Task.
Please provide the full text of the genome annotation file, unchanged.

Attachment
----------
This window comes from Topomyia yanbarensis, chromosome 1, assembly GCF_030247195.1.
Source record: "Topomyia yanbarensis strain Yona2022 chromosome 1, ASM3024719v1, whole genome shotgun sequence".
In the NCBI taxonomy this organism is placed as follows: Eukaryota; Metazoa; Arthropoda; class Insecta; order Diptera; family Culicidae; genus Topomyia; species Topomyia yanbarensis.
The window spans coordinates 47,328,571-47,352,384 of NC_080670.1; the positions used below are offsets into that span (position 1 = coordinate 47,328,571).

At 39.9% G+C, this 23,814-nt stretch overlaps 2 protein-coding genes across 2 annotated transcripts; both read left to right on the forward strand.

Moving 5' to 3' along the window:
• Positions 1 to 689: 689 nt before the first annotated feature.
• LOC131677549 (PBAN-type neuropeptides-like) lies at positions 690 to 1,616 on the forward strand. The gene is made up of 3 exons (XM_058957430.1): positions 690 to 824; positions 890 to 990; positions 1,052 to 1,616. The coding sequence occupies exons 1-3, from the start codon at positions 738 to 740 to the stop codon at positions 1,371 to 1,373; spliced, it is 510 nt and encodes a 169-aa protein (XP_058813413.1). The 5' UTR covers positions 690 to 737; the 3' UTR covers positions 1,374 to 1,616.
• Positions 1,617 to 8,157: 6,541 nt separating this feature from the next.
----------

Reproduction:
This window comes from Topomyia yanbarensis, chromosome 1, assembly GCF_030247195.1.
Source record: "Topomyia yanbarensis strain Yona2022 chromosome 1, ASM3024719v1, whole genome shotgun sequence".
In the NCBI taxonomy this organism is placed as follows: Eukaryota; Metazoa; Arthropoda; class Insecta; order Diptera; family Culicidae; genus Topomyia; species Topomyia yanbarensis.
The window spans coordinates 47,328,571-47,352,384 of NC_080670.1; the positions used below are offsets into that span (position 1 = coordinate 47,328,571).

At 39.9% G+C, this 23,814-nt stretch overlaps 2 protein-coding genes across 2 annotated transcripts; both read left to right on the forward strand.

Moving 5' to 3' along the window:
• Positions 1 to 689: 689 nt before the first annotated feature.
• LOC131677549 (PBAN-type neuropeptides-like) lies at positions 690 to 1,616 on the forward strand. The gene is made up of 3 exons (XM_058957430.1): positions 690 to 824; positions 890 to 990; positions 1,052 to 1,616. The coding sequence occupies exons 1-3, from the start codon at positions 738 to 740 to the stop codon at positions 1,371 to 1,373; spliced, it is 510 nt and encodes a 169-aa protein (XP_058813413.1). The 5' UTR covers positions 690 to 737; the 3' UTR covers positions 1,374 to 1,616.
• Positions 1,617 to 8,157: 6,541 nt separating this feature from the next.